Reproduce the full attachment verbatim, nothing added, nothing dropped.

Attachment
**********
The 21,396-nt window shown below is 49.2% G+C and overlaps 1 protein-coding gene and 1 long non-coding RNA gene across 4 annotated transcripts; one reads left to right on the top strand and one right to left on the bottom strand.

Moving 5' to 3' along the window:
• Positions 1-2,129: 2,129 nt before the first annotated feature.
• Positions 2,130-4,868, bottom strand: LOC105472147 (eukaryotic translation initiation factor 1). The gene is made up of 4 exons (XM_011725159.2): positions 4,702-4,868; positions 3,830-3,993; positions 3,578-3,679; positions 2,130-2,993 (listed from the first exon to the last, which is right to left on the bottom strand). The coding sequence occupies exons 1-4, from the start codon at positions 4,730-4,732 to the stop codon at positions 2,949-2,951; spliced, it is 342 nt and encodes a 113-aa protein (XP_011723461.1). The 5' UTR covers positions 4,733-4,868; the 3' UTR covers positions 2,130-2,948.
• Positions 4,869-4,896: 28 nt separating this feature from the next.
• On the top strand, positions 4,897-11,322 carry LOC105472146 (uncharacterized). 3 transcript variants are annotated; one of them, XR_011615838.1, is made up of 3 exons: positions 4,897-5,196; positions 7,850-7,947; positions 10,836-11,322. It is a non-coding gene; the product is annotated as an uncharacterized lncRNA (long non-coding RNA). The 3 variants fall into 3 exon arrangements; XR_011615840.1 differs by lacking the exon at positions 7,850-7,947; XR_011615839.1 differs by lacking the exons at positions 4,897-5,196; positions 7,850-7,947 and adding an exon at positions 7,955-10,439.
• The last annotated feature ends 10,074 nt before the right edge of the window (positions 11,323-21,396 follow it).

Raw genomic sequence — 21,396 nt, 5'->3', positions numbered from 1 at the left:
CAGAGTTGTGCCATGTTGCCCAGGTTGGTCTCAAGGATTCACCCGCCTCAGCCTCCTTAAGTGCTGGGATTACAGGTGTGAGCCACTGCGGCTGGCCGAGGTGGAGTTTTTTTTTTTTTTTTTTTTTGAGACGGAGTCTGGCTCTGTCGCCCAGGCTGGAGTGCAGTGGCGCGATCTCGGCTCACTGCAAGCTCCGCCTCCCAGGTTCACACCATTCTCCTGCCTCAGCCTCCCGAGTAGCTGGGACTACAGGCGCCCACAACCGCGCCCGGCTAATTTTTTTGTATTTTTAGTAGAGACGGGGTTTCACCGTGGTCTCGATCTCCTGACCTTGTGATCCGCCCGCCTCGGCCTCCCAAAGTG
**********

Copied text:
The 21,396-nt window shown below is 49.2% G+C and overlaps 1 protein-coding gene and 1 long non-coding RNA gene across 4 annotated transcripts; one reads left to right on the top strand and one right to left on the bottom strand.

Moving 5' to 3' along the window:
• Positions 1-2,129: 2,129 nt before the first annotated feature.
• Positions 2,130-4,868, bottom strand: LOC105472147 (eukaryotic translation initiation factor 1). The gene is made up of 4 exons (XM_011725159.2): positions 4,702-4,868; positions 3,830-3,993; positions 3,578-3,679; positions 2,130-2,993 (listed from the first exon to the last, which is right to left on the bottom strand). The coding sequence occupies exons 1-4, from the start codon at positions 4,730-4,732 to the stop codon at positions 2,949-2,951; spliced, it is 342 nt and encodes a 113-aa protein (XP_011723461.1). The 5' UTR covers positions 4,733-4,868; the 3' UTR covers positions 2,130-2,948.
• Positions 4,869-4,896: 28 nt separating this feature from the next.
• On the top strand, positions 4,897-11,322 carry LOC105472146 (uncharacterized). 3 transcript variants are annotated; one of them, XR_011615838.1, is made up of 3 exons: positions 4,897-5,196; positions 7,850-7,947; positions 10,836-11,322. It is a non-coding gene; the product is annotated as an uncharacterized lncRNA (long non-coding RNA). The 3 variants fall into 3 exon arrangements; XR_011615840.1 differs by lacking the exon at positions 7,850-7,947; XR_011615839.1 differs by lacking the exons at positions 4,897-5,196; positions 7,850-7,947 and adding an exon at positions 7,955-10,439.
• The last annotated feature ends 10,074 nt before the right edge of the window (positions 11,323-21,396 follow it).

Raw genomic sequence — 21,396 nt, 5'->3', positions numbered from 1 at the left:
CAGAGTTGTGCCATGTTGCCCAGGTTGGTCTCAAGGATTCACCCGCCTCAGCCTCCTTAAGTGCTGGGATTACAGGTGTGAGCCACTGCGGCTGGCCGAGGTGGAGTTTTTTTTTTTTTTTTTTTTTGAGACGGAGTCTGGCTCTGTCGCCCAGGCTGGAGTGCAGTGGCGCGATCTCGGCTCACTGCAAGCTCCGCCTCCCAGGTTCACACCATTCTCCTGCCTCAGCCTCCCGAGTAGCTGGGACTACAGGCGCCCACAACCGCGCCCGGCTAATTTTTTTGTATTTTTAGTAGAGACGGGGTTTCACCGTGGTCTCGATCTCCTGACCTTGTGATCCGCCCGCCTCGGCCTCCCAAAGTG